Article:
Reporting from Israel
By Kiana Duncan
Duncan, a senior journalism major, filed her final blog from her semester at Kent State Prague (and beyond).
Two days before I left on a solo trip for Israel, President Trump announced that he would move the U.S. Embassy from Tel Aviv to Jerusalem, essentially declaring Jerusalem the capital of Israel. This announcement sent the country into a nationwide debate and sent my weekend into uncertainty.
I’d received texts, articles, and warnings from family and friends explicitly asking (and telling) me not to go, but ultimately, I decided to go for several reasons: First and foremost, I am a journalist. I spent my entire college career reverberating my desire to push myself out of my comfort zone; so I felt it was my job to witness news and report on this development. I also saw this as an amazing opportunity to test myself. Lastly, I thought about what would happen if I’d let the weekend pass, stayed in Prague, and never bothered to take a chance on myself. I would be extremely disappointed to look back, years from now, and think that I missed out on something because of a moment of doubt. I knew the experience would be intense. I would need to be constantly aware and never let my guard down completely, but I felt ready for the challenge and grateful for the opportunity.
I was definitely erring on the side of caution, though: knowing “help” in Hebrew, the location of the American Embassy, texting friends and family daily to keep them updated, and just being aware of my surroundings.
However, as my travels have proven time after time, there really is only so much you can prepare for.
My first impression of Israel was its beauty: From the skyscrapers along the coast, to the lively market places bursting at the seams with locals and tourists, the atmosphere was rich with culture and sunshine.
My second impression was the overwhelming, yet finely balanced chaos that hangs in the air and on nearly every moment in the bustling city of Tel Aviv. Buses jerk from lane to lane, stopping quickly, swerving often, and begin moving again at the most unexpected times (resulting in me falling on top of an elderly man at the central bus station. Much to my relief, I watched him fall on someone else approximately two minutes later). To keep on time, drivers open the doors, let everyone get on and line up to pay, and then continue driving. I watched in horror as a woman stood inches from the open bus door while the bus was easily moving more than 50 kilometers per hour.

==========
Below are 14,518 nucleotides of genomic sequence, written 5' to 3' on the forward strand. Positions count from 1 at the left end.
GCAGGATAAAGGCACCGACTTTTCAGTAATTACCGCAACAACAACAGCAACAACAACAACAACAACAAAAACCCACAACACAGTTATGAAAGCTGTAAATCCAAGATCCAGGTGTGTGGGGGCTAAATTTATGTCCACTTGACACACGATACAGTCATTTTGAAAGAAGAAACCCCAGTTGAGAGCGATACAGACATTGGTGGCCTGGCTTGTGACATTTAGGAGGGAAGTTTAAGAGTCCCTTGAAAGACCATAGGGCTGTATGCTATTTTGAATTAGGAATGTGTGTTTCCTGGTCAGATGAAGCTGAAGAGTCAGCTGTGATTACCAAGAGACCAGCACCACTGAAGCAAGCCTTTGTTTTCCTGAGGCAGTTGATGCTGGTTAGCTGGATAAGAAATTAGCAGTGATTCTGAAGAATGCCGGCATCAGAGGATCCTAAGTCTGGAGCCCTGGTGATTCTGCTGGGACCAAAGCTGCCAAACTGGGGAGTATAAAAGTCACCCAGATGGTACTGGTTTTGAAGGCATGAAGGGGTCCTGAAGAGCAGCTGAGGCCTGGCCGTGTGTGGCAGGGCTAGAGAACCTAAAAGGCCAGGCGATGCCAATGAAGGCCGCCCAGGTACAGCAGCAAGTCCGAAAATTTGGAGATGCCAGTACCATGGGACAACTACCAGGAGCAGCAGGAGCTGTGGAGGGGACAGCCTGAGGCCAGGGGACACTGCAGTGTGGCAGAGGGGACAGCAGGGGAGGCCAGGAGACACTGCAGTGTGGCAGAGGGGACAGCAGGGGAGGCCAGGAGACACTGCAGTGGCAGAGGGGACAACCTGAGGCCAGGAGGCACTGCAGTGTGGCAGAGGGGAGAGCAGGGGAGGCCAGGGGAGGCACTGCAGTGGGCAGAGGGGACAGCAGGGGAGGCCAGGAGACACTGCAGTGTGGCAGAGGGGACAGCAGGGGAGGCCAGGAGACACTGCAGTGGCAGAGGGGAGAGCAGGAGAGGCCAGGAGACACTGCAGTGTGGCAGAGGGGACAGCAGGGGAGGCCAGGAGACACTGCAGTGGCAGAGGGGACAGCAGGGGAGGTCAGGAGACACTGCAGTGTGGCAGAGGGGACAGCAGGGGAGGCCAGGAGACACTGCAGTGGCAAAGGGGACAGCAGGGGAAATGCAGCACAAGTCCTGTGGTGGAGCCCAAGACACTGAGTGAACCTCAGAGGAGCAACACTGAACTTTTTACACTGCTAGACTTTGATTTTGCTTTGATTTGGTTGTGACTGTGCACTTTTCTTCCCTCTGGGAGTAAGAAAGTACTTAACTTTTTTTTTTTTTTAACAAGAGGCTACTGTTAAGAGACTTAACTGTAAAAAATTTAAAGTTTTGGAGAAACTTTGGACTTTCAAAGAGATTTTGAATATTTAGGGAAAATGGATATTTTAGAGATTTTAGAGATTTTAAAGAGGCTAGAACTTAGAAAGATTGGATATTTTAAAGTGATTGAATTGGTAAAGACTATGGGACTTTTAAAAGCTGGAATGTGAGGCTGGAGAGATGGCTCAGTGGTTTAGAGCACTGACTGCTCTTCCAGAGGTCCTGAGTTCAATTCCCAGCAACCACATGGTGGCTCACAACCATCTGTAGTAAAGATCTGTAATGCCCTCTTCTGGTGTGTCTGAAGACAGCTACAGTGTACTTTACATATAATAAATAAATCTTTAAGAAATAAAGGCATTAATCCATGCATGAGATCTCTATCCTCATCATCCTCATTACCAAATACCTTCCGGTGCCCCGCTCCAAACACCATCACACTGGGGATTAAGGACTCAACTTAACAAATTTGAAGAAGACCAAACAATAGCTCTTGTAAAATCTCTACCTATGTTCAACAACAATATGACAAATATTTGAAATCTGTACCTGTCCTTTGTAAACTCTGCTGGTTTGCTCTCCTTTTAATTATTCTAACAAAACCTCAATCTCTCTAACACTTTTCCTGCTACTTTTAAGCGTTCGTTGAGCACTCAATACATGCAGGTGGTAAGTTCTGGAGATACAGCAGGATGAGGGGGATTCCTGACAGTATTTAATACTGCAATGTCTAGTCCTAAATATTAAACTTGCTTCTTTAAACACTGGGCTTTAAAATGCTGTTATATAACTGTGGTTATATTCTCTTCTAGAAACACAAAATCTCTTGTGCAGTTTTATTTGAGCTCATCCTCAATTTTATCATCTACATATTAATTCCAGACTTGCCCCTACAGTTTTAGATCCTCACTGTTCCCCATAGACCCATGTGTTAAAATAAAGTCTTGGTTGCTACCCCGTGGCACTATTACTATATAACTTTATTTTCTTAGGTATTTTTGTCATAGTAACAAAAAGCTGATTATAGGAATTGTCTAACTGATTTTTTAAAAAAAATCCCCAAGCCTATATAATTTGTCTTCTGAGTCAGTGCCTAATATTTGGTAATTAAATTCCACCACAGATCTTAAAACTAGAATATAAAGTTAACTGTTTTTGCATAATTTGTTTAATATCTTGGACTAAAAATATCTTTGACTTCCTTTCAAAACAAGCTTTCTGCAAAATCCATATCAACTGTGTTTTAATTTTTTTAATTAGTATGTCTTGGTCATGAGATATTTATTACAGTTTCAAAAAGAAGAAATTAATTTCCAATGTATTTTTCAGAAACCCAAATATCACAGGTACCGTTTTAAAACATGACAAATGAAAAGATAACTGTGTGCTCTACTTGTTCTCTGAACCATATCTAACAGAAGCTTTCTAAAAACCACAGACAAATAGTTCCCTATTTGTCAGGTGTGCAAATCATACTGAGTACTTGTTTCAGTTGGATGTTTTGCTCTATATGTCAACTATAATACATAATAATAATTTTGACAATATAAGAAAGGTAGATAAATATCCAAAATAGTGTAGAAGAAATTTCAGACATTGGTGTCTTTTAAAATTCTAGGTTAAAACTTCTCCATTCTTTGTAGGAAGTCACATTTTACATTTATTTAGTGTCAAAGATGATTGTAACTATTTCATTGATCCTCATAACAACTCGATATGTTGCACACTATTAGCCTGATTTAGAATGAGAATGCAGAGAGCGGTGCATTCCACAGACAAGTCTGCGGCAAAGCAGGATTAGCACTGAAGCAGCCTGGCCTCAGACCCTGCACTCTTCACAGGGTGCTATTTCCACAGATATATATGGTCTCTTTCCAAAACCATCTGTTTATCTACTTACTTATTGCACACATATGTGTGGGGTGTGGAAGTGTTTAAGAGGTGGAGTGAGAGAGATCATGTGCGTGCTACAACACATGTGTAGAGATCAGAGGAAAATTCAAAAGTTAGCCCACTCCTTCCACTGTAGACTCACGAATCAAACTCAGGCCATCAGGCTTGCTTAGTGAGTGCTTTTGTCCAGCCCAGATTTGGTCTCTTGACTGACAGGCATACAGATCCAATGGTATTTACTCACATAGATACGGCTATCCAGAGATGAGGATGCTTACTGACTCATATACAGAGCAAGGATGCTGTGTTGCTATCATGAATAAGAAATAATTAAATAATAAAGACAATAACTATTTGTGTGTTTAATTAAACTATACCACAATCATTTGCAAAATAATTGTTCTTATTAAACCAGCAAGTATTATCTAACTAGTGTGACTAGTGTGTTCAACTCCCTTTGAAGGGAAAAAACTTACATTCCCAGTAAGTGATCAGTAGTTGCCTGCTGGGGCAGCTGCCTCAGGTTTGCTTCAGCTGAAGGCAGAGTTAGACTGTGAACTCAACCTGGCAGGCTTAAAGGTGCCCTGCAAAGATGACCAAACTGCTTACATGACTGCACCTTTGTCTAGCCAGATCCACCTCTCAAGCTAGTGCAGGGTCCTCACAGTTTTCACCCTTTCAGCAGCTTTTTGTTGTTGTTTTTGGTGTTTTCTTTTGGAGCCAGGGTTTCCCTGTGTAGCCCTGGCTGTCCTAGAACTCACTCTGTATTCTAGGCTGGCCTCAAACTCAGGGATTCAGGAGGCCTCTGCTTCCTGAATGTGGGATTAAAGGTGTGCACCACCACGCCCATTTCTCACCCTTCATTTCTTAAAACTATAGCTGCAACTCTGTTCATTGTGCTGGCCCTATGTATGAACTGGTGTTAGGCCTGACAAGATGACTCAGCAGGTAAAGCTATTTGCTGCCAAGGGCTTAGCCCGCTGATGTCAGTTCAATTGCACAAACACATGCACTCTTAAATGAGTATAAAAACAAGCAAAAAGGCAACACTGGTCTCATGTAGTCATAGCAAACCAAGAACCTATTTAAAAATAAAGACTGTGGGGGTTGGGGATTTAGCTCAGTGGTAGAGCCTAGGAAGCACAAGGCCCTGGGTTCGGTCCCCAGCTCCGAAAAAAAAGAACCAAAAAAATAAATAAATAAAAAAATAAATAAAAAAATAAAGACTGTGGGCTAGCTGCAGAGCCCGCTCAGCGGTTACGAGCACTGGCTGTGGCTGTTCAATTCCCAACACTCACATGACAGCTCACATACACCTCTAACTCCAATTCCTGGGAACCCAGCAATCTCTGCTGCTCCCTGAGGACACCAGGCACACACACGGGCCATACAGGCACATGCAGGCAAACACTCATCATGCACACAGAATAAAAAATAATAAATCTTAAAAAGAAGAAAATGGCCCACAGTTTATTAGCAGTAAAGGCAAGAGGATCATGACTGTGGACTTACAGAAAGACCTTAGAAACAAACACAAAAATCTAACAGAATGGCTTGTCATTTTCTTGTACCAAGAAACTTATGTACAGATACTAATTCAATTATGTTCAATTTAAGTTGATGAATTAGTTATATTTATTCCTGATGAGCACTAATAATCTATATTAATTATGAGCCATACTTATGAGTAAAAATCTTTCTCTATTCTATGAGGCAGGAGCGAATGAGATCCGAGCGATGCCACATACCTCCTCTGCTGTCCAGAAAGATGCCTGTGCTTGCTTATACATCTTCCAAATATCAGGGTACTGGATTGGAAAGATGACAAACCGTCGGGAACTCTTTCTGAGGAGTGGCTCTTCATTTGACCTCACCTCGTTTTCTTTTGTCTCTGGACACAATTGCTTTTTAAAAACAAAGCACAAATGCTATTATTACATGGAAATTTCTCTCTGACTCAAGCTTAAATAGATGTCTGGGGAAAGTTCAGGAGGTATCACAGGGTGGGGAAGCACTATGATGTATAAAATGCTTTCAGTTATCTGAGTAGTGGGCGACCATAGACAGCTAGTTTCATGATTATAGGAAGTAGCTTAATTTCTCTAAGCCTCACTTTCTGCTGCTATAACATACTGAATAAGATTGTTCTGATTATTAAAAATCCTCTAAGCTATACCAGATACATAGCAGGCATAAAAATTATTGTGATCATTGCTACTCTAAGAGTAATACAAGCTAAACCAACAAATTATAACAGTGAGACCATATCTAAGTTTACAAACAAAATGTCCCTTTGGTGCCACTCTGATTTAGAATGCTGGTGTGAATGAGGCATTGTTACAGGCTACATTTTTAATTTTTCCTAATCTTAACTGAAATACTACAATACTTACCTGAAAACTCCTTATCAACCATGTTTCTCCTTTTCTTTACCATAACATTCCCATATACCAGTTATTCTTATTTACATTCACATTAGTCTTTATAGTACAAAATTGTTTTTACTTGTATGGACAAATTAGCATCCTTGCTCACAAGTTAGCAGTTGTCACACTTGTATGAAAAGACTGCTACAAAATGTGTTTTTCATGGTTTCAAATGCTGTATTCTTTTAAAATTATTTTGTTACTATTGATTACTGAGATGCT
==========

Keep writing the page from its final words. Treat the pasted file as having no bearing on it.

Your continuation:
When in Tel Aviv...
Like any country, Israel came with its own set of norms and rules, only known to locals. These norms take time to absorb, and often times, especially in cultures with so much Eastern influence, there is a steep learning curve for Westerners like me.
I’ve learned we Westerners love rules. Rules for what time the bus comes, set prices for how much we pay to go places, standards for how people talk to us and regulations for nearly every aspect of our life. We love what we can see and rely on; what is concrete and unchanging. Much to my surprise, Israel came with little of these to get a firm footing on. This meant that the key to success was to approach everything with flexibility and humility, and to accept that it was different from everything I had known.